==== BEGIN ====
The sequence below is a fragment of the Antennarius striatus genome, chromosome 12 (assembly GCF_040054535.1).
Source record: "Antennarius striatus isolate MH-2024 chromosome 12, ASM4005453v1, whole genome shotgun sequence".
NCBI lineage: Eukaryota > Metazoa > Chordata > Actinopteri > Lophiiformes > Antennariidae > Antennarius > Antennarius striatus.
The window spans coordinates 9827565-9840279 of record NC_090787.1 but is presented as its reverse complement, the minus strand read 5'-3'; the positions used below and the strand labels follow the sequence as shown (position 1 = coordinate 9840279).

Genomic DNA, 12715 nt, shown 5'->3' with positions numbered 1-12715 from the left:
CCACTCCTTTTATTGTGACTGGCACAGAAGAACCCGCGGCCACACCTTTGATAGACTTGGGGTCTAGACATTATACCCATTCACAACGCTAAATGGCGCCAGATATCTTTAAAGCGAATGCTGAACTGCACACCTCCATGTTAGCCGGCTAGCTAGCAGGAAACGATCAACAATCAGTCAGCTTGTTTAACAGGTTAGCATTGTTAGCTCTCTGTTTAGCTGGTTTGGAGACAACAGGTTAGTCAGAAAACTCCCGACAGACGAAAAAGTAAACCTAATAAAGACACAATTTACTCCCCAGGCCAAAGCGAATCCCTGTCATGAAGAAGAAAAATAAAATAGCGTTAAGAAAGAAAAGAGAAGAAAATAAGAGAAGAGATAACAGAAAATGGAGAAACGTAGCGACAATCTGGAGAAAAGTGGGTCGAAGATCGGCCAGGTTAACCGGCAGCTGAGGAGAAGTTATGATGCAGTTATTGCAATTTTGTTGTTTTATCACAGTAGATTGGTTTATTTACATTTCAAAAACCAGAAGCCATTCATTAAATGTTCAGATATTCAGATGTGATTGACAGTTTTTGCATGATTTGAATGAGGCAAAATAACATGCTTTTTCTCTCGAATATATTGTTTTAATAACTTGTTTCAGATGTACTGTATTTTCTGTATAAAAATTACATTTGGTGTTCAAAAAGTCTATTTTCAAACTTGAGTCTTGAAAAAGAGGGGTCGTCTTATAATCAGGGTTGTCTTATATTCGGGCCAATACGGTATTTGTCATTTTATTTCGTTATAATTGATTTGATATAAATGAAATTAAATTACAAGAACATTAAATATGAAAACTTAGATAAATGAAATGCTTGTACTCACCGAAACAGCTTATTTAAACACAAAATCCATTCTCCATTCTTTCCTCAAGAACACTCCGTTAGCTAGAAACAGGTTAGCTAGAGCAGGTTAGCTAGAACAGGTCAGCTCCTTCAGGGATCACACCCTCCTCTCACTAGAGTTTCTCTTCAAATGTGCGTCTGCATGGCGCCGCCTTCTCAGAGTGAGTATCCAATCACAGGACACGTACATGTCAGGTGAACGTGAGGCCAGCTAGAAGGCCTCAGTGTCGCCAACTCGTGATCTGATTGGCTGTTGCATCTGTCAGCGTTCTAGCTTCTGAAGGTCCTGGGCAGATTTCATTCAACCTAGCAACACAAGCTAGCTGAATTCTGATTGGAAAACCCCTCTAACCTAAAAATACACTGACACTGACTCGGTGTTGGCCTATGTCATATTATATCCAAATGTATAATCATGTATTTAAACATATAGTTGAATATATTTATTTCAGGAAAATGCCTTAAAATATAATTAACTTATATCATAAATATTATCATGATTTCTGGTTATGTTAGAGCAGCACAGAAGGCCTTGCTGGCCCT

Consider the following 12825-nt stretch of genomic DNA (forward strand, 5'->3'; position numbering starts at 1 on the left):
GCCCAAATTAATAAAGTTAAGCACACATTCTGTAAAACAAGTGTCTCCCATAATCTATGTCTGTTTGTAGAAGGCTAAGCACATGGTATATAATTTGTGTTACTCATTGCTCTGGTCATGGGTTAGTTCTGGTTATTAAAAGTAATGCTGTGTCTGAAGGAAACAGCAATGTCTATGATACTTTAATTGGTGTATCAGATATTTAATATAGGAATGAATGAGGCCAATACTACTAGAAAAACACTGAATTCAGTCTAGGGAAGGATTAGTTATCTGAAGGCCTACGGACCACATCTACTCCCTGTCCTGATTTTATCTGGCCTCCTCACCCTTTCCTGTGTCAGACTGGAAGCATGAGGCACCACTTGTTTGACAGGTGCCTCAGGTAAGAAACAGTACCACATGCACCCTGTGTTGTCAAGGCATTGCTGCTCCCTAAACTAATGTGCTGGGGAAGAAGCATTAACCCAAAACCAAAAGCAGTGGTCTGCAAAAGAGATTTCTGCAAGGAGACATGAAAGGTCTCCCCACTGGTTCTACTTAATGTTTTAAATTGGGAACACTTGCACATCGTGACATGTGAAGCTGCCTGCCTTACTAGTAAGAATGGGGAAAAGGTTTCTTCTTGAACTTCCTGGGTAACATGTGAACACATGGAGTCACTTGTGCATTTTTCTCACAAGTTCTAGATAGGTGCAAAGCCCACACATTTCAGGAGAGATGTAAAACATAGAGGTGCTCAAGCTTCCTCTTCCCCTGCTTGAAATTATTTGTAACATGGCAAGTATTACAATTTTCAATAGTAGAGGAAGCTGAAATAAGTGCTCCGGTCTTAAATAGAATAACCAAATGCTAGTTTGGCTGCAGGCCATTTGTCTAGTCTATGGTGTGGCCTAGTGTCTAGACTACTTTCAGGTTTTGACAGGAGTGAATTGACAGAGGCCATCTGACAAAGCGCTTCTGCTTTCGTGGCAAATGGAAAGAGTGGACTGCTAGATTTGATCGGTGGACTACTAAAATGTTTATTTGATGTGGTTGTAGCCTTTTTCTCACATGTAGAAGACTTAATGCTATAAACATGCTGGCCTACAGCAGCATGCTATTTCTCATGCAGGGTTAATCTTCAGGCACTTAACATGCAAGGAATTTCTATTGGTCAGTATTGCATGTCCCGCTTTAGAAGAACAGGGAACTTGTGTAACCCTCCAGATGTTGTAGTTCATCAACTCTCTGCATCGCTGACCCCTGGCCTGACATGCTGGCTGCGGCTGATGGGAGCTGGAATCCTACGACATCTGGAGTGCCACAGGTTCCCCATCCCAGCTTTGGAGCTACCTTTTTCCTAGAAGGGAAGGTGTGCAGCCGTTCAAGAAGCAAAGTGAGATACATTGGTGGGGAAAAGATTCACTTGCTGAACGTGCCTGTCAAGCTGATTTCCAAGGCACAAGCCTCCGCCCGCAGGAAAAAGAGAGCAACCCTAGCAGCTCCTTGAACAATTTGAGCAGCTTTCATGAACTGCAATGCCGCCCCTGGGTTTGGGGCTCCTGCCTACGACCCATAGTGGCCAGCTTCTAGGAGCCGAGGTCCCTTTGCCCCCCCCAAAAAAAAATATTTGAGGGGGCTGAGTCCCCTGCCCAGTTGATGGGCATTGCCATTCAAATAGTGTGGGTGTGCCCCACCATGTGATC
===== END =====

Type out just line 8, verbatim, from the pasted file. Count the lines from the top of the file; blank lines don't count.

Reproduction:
GCCCAAATTAATAAAGTTAAGCACACATTCTGTAAAACAAGTGTCTCCCATAATCTATGTCTGTTTGTAGAAGGCTAAGCACATGGTATATAATTTGTGTTACTCATTGCTCTGGTCATGGGTTAGTTCTGGTTATTAAAAGTAATGCTGTGTCTGAAGGAAACAGCAATGTCTATGATACTTTAATTGGTGTATCAGATATTTAATATAGGAATGAATGAGGCCAATACTACTAGAAAAACACTGAATTCAGTCTAGGGAAGGATTAGTTATCTGAAGGCCTACGGACCACATCTACTCCCTGTCCTGATTTTATCTGGCCTCCTCACCCTTTCCTGTGTCAGACTGGAAGCATGAGGCACCACTTGTTTGACAGGTGCCTCAGGTAAGAAACAGTACCACATGCACCCTGTGTTGTCAAGGCATTGCTGCTCCCTAAACTAATGTGCTGGGGAAGAAGCATTAACCCAAAACCAAAAGCAGTGGTCTGCAAAAGAGATTTCTGCAAGGAGACATGAAAGGTCTCCCCACTGGTTCTACTTAATGTTTTAAATTGGGAACACTTGCACATCGTGACATGTGAAGCTGCCTGCCTTACTAGTAAGAATGGGGAAAAGGTTTCTTCTTGAACTTCCTGGGTAACATGTGAACACATGGAGTCACTTGTGCATTTTTCTCACAAGTTCTAGATAGGTGCAAAGCCCACACATTTCAGGAGAGATGTAAAACATAGAGGTGCTCAAGCTTCCTCTTCCCCTGCTTGAAATTATTTGTAACATGGCAAGTATTACAATTTTCAATAGTAGAGGAAGCTGAAATAAGTGCTCCGGTCTTAAATAGAATAACCAAATGCTAGTTTGGCTGCAGGCCATTTGTCTAGTCTATGGTGTGGCCTAGTGTCTAGACTACTTTCAGGTTTTGACAGGAGTGAATTGACAGAGGCCATCTGACAAAGCGCTTCTGCTTTCGTGGCAAATGGAAAGAGTGGACTGCTAGATTTGATCGGTGGACTACTAAAATGTTTATTTGATGTGGTTGTAGCCTTTTTCTCACATGTAGAAGACTTAATGCTATAAACATGCTGGCCTACAGCAGCATGCTATTTCTCATGCAGGGTTAATCTTCAGGCACTTAACATGCAAGGAATTTCTATTGGTCAGTATTGCATGTCCCGCTTTAGAAGAACAGGGAACTTGTGTAACCCTCCAGATGTTGTAGTTCATCAACTCTCTGCATCGCTGACCCCTGGCCTGACATGCTGGCTGCGGCTGATGGGAGCTGGAATCCTACGACATCTGGAGTGCCACAGGTTCCCCATCCCAGCTTTGGAGCTACCTTTTTCCTAGAAGGGAAGGTGTGCAGCCGTTCAAGAAGCAAAGTGAGATACATTGGTGGGGAAAAGATTCACTTGCTGAACGTGCCTGTCAAGCTGATTTCCAAGGCACAAGCCTCCGCCCGCAGGAAAAAGAGAGCAACCCTAGCAGCTCCTTGAACAATTTGAGCAGCTTTCATGAACTGCAATGCCGCCCCTGGGTTTGGGGCTCCTGCCTACGACCCATAGTGGCCAGCTTCTAGGAGCCGAGGTCCCTTTGCCCCCCCCAAAAAAAAATATTTGAGGGGGCTGAGTCCCCTGCCCAGTTGATGGGCATTGCCATTCAAATAGTGTGGGTGTGCCCCACCATGTGATC